فهرست مطالب

  • Volume:2 Issue: 2, 2001
  • تاریخ انتشار: 1380/05/11
  • تعداد عناوین: 7
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  • Evaluation and Management of Nephrolithiasis
    Roozbeh J Page 2
    Pathogenesis of nephrolithiasis is based on metabolic and environmental/nutritional factors. Metabolic factors involved in stone formation include hypercalciuria (found in 50% of patients and its most common cause is increased intestinal calcium absorption), hypocitraturia (for example due to distal RTA or UTI), hyperuricosuria, hyperoxalaturia, cystinuria and infections. Environmental / nutritional factors include dehydration (e.g., exercise in hot climates), high salt intake, a diet rich in animal proteins and calcium rich diet when oxalate intake is restricted. Evaluation of urinary stone begins with stone analysis. Review of patient’s history regarding predisposing factors is essential. Pharmacological and nonpharmacological therapies should bee targeted to the underlying cause, additionally; high fluid intake plays an essential role in the treatment.
  • Keshavarz R Page 26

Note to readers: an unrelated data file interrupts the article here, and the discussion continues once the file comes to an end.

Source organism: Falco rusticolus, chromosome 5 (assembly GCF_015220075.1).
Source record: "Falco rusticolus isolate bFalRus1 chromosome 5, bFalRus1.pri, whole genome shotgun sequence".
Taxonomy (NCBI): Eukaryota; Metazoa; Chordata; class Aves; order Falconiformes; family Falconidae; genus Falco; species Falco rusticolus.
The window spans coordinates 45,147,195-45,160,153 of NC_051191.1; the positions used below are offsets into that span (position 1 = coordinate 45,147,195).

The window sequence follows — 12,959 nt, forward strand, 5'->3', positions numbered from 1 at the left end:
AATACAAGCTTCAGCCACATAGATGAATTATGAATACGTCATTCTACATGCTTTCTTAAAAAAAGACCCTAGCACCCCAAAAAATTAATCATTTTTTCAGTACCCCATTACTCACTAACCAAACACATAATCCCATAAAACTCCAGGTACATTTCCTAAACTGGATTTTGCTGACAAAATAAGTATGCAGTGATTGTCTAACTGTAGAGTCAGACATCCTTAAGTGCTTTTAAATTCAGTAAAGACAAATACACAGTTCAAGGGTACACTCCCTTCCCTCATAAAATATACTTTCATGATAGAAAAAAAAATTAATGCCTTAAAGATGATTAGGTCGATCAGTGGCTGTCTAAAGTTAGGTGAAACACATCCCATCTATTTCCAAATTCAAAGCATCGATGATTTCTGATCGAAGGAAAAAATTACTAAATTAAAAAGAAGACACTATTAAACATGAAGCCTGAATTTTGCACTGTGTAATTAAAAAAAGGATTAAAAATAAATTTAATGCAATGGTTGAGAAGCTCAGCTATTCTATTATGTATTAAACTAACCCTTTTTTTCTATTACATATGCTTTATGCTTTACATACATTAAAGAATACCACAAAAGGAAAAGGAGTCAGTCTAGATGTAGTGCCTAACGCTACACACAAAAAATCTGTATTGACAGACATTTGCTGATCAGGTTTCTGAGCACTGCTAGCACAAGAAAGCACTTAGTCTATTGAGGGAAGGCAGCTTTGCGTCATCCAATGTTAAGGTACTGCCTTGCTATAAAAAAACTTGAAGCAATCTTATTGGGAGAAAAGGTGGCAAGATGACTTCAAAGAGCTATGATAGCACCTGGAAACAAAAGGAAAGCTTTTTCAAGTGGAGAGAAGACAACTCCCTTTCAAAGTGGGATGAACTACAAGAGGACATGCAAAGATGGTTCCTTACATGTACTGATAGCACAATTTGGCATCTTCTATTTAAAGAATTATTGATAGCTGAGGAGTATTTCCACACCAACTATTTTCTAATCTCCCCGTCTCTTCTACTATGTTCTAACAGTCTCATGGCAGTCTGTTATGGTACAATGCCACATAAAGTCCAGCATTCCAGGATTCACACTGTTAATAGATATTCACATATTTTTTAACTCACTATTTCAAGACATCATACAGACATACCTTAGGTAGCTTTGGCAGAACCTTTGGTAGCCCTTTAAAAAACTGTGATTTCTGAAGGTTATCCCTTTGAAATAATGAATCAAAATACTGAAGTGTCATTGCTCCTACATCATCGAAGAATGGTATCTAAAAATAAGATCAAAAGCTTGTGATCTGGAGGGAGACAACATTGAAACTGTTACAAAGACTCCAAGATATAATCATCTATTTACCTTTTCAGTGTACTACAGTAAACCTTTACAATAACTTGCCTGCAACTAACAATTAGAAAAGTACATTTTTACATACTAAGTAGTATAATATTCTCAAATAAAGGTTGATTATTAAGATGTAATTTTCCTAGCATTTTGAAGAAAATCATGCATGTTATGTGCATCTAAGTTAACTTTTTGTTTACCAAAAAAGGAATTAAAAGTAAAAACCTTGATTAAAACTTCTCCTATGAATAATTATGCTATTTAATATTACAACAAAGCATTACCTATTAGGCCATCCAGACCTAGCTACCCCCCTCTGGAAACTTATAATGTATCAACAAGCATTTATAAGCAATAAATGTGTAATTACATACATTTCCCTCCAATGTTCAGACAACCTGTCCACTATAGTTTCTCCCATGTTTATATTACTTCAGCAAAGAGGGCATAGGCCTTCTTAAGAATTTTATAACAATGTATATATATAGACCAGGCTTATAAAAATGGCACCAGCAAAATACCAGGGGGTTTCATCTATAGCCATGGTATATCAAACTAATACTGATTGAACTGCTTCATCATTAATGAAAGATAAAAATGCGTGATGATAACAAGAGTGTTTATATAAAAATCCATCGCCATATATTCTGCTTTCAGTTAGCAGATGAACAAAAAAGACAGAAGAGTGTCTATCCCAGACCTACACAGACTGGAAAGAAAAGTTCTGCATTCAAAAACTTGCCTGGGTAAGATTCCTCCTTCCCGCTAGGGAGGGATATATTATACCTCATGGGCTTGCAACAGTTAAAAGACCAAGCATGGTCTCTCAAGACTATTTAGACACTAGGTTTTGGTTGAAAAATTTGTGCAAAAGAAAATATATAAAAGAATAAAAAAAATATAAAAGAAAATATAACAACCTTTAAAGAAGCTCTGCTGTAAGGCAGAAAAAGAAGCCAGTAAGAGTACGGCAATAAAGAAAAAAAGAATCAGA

The clinical spectrum of HIV infection includes primary infection, asymptomatic infection, early symptomatic infection, and advanced immunodeficiency with opportunistic complications. A careful history is needed in HIV-infected patients for the first time, focusing specifically on common HIV related symptoms. A complete physical examination should be performed on all patients at the time of the initial encounter. Laboratory studies that should be obtained on new patients should include CBC with differential, chemistry panel, CD4+ cell count, quantitative HIV RNA or bDNA assay, VDRL or RPR, anti-toxoplasma IgG, anti-CMV, PPD skin test, and a pap smear in women. HIV serology - HBs Ag, anti-HAV IgG, HBsAb or anti HBc Ab, anti HCV Ab, G6PD level, chest radiography and anti varicella IgG should be ordered in selected patients. Prophylaxis against PCP, toxoplasosis, TB, MAC and CMV should be considered in selected patients. CD4+ cell counts and viral load measurement every 3-6 months is the main follow up program in asymptomatic cases (in addition to above lab tests). CD4+ cell counts and viral load measurement is also used for anti-viral therapy response monitoring and for necessity of opportunistic infection prophylaxis or treatment. There are now 15 available agents that suppress HIV viral replication, representing three distinct classes. An initial regimen of three antiretroviral medications that includes a protease inhibitor or nonnucleoside reverse transcriptase inhibitor which is considered the standard of care to maximally suppress viral replication. Live virus or live bacterial vaccines (including BCG, OPV, oral typhoid vaccine (type 21) VZV vaccine, and yellow fever vaccine) should not be given to HIV-infected individuals. Pneumococcal vaccine, influenza vaccine, hepatitis vaccine (both HBV and HAV), hemophilus influenza type -B vaccine and tetanus-diphtheria vaccine (Td) is recommended for HIV-infected individuals. Response to vaccination is greater with higher CD4+ cell counts.